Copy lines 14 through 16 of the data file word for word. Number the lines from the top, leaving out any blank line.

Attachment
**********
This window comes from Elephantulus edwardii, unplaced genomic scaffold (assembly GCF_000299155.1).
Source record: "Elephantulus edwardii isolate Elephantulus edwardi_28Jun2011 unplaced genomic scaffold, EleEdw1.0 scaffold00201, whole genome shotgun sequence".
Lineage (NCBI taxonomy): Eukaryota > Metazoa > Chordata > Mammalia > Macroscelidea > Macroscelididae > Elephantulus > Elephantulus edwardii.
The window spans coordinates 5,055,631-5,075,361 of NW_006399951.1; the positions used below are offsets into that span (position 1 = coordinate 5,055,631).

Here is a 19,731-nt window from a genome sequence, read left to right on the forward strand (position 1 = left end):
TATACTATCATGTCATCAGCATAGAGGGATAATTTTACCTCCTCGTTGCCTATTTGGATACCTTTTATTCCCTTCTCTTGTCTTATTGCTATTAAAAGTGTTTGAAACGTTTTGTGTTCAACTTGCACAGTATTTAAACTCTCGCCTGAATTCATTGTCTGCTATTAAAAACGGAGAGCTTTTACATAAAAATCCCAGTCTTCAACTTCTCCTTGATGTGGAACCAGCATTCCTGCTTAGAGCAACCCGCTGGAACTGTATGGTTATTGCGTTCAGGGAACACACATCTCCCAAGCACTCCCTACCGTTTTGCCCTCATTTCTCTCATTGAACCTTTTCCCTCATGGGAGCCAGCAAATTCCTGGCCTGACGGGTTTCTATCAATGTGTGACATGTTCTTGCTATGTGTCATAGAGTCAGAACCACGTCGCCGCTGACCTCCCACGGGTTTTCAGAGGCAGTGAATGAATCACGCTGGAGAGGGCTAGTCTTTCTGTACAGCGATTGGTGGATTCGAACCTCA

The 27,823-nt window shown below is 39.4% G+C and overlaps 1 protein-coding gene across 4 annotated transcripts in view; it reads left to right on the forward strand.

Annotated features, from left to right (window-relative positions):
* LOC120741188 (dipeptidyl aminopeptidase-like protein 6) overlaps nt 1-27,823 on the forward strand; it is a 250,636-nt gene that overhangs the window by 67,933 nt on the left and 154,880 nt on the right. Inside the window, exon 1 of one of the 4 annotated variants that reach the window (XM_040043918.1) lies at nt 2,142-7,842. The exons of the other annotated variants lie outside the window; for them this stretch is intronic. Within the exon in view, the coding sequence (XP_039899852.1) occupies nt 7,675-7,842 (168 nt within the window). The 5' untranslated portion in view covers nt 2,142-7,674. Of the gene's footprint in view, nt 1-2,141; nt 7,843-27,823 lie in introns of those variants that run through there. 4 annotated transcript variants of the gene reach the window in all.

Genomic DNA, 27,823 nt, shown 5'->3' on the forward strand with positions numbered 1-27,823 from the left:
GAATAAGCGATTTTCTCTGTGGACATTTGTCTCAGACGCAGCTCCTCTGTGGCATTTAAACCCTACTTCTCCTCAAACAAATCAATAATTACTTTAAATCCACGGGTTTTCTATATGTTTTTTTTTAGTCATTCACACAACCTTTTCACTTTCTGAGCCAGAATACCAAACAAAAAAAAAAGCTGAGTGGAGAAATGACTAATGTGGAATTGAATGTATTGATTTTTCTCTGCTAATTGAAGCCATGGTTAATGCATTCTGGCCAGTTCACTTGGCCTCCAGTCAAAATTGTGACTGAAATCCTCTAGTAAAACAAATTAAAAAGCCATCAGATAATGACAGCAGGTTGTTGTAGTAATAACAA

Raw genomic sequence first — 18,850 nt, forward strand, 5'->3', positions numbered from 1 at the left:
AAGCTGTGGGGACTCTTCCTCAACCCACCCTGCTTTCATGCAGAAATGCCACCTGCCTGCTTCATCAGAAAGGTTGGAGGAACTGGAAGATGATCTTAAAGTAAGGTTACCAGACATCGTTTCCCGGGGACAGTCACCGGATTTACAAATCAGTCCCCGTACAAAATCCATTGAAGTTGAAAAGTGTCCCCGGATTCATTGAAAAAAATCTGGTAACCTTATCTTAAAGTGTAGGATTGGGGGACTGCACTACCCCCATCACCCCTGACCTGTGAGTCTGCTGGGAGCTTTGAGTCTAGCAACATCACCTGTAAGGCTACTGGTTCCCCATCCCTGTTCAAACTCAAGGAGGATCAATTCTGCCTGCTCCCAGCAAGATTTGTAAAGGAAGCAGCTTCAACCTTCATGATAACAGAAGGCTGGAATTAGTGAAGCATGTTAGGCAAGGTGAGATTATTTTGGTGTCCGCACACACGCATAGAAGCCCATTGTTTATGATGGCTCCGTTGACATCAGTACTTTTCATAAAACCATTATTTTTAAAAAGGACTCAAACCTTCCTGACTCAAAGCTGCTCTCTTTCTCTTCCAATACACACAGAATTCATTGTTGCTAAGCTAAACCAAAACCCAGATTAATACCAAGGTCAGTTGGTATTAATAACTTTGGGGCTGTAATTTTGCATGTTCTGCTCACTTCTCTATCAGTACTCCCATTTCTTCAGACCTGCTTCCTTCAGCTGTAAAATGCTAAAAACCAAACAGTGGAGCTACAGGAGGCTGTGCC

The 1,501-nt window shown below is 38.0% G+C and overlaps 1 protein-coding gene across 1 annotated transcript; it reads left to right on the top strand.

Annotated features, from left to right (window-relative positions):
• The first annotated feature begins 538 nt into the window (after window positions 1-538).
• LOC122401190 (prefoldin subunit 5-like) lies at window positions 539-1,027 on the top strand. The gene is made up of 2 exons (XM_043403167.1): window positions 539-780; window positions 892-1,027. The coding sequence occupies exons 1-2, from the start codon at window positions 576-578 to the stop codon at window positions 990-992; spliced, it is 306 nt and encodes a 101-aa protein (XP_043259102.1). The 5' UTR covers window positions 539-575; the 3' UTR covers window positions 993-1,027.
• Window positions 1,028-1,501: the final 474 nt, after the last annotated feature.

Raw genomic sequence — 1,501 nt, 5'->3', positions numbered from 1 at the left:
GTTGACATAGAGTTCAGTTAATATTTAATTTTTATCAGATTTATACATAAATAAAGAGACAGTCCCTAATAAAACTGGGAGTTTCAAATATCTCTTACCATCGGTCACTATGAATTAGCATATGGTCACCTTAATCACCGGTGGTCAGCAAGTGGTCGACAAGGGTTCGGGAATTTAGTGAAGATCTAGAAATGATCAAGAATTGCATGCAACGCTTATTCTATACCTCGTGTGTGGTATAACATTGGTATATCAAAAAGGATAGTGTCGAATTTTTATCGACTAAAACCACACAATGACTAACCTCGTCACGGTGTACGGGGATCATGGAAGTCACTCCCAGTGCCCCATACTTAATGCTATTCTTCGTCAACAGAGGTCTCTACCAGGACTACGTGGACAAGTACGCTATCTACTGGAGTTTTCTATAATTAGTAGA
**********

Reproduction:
The 1,501-nt window shown below is 38.0% G+C and overlaps 1 protein-coding gene across 1 annotated transcript; it reads left to right on the top strand.

Annotated features, from left to right (window-relative positions):
• The first annotated feature begins 538 nt into the window (after window positions 1-538).